It’s impossible to replace Sergio Busquets, so why bother? Barcelona have decided they would rather change their tactics than have an ersatz Busquets at the base of their midfield next season. 

Martin Zubimendi seems the most obvious replacement if and when Barcelona have the funds to buy him. But he is content in San Sebastián with Real Sociedad heading into their first UEFA Champions League season in a decade. Barca are playing it cool and have decided against forcing the issue. 

The answer to their Busquets conundrum will reveal itself in time. 

Instead, Busquets’ replacement will be a portmanteau. A sprinkle of Pep Guardiola, some Busquets, a little Frenkie de Jong and something new entirely. Barcelona ruled the roost in La Liga last season but they were knocked out of Europe twice and looked like a team with problems on the biggest stage during those games. Xavi is cognisant that football is evolving and that Barcelona can’t stand still. Once the bastion of possession-based football, they turned into something a little more malleable last season. They were more vertical at times and were happier to soak up pressure when necessary. 

We have all heard Vicente del Bosque’s famous quote about watching Busquets and seeing the entire game but if you focus solely on the 34-year-old, you might miss what’s happening around him and the evolution of the game since Busquets turned himself into the best holding midfielder in the world.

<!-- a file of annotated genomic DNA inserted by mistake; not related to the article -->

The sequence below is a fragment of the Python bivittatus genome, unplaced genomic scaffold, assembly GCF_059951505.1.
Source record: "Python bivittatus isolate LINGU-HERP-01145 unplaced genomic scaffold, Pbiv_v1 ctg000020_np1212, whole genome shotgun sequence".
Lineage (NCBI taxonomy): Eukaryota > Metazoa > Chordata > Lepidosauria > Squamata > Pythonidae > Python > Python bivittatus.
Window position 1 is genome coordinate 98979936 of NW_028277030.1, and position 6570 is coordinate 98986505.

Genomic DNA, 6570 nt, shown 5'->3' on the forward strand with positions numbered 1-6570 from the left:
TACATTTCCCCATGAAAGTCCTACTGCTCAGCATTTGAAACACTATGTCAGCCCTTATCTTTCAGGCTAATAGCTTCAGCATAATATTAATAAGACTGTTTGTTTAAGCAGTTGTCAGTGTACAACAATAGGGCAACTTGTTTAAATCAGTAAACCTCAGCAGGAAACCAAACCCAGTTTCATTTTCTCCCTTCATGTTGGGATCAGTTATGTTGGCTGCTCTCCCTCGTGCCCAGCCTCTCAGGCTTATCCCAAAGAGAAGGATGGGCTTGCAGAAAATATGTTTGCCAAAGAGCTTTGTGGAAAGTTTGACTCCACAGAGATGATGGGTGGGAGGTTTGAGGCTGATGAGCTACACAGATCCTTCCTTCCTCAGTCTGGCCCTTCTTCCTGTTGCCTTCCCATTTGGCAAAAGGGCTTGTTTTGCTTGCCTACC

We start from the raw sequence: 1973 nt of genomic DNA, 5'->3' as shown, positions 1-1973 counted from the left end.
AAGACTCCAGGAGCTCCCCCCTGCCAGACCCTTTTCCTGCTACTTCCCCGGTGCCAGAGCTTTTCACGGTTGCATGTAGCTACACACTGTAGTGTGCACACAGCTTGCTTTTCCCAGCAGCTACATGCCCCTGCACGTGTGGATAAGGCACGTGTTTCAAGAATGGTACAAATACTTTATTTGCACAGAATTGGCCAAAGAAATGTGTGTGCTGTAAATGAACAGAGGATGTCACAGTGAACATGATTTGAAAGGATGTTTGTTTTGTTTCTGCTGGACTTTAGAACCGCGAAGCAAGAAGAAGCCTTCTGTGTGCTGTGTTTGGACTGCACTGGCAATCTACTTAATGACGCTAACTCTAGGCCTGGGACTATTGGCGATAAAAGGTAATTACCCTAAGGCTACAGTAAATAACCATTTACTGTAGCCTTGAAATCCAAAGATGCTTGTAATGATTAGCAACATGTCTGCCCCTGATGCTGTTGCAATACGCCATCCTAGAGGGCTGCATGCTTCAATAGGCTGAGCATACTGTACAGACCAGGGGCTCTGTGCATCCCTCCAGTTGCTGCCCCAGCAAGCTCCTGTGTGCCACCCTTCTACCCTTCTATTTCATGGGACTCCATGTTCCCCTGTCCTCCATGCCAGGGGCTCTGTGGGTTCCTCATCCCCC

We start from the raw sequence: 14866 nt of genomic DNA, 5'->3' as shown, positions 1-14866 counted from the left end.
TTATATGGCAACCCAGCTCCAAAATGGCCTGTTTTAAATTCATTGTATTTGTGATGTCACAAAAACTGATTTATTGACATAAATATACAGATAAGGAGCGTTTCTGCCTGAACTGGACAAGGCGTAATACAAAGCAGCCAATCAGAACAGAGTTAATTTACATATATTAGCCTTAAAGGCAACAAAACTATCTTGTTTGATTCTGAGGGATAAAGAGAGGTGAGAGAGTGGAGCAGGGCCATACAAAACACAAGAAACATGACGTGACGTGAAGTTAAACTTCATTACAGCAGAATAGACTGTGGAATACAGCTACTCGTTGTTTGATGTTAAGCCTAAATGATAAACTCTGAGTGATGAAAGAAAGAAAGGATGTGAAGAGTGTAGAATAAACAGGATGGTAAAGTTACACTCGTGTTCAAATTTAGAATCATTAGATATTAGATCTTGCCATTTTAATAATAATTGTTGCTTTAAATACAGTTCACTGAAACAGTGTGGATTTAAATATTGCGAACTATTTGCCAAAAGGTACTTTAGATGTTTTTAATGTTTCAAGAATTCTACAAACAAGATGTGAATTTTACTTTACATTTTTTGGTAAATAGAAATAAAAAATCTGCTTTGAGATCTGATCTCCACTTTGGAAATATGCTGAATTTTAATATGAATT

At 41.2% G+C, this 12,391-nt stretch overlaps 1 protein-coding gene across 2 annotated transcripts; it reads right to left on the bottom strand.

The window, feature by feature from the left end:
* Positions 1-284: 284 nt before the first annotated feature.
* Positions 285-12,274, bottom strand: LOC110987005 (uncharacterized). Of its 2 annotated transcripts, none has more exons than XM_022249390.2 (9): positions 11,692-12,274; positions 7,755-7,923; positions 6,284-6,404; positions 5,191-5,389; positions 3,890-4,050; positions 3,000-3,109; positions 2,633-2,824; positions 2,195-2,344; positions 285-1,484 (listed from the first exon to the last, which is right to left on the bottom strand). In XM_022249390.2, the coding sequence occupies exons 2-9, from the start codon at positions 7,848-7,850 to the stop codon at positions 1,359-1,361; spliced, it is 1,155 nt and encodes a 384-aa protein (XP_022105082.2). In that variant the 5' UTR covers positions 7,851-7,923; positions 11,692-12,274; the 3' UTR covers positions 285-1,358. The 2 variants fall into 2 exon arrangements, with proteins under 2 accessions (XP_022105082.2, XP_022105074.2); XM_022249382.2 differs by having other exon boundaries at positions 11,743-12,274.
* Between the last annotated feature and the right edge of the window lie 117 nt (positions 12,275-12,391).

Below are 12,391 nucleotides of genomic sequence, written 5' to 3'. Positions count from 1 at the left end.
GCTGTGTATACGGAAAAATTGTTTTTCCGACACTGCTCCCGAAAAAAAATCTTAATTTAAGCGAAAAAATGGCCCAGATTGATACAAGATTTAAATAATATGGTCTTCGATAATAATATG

Enter İlkay

İlkay Gündoğan is a signing that meets plenty of needs for Barcelona. The 32-year-old is coming off the back of his most successful and decisive season as a professional. The parallels will be drawn with Busquets even if they’re not the same. The German has played as the single pivot but not since his Borussia Dortmund days. 

At 32, he knows his way around a midfield and can play in almost any role asked of him but that’s not to say his qualities in each of those positions would hold up over the course of a season. Gündoğan is a non-sequitur, especially when you look at him as a Busquets replacement. Instead, we have to look at the possibilities now with several number 8s at Xavi’s command and what might come next for his Barcelona side. 

Xavi Widens the Net 

If Xavi had his way, football would be made up of 10 number 8s roaming around the field in search of space with one ball-playing goalkeeper to pass it to them. When you’re a hammer, every problem you see is a nail. Xavi himself was an 8, he was the 8 that arguably set up Guardiola for success in what was one of the best teams ever. History doesn’t repeat itself but it rhymes and now Xavi will manage the number 8 who helped Pep to his most successful season since his days at Barcelona.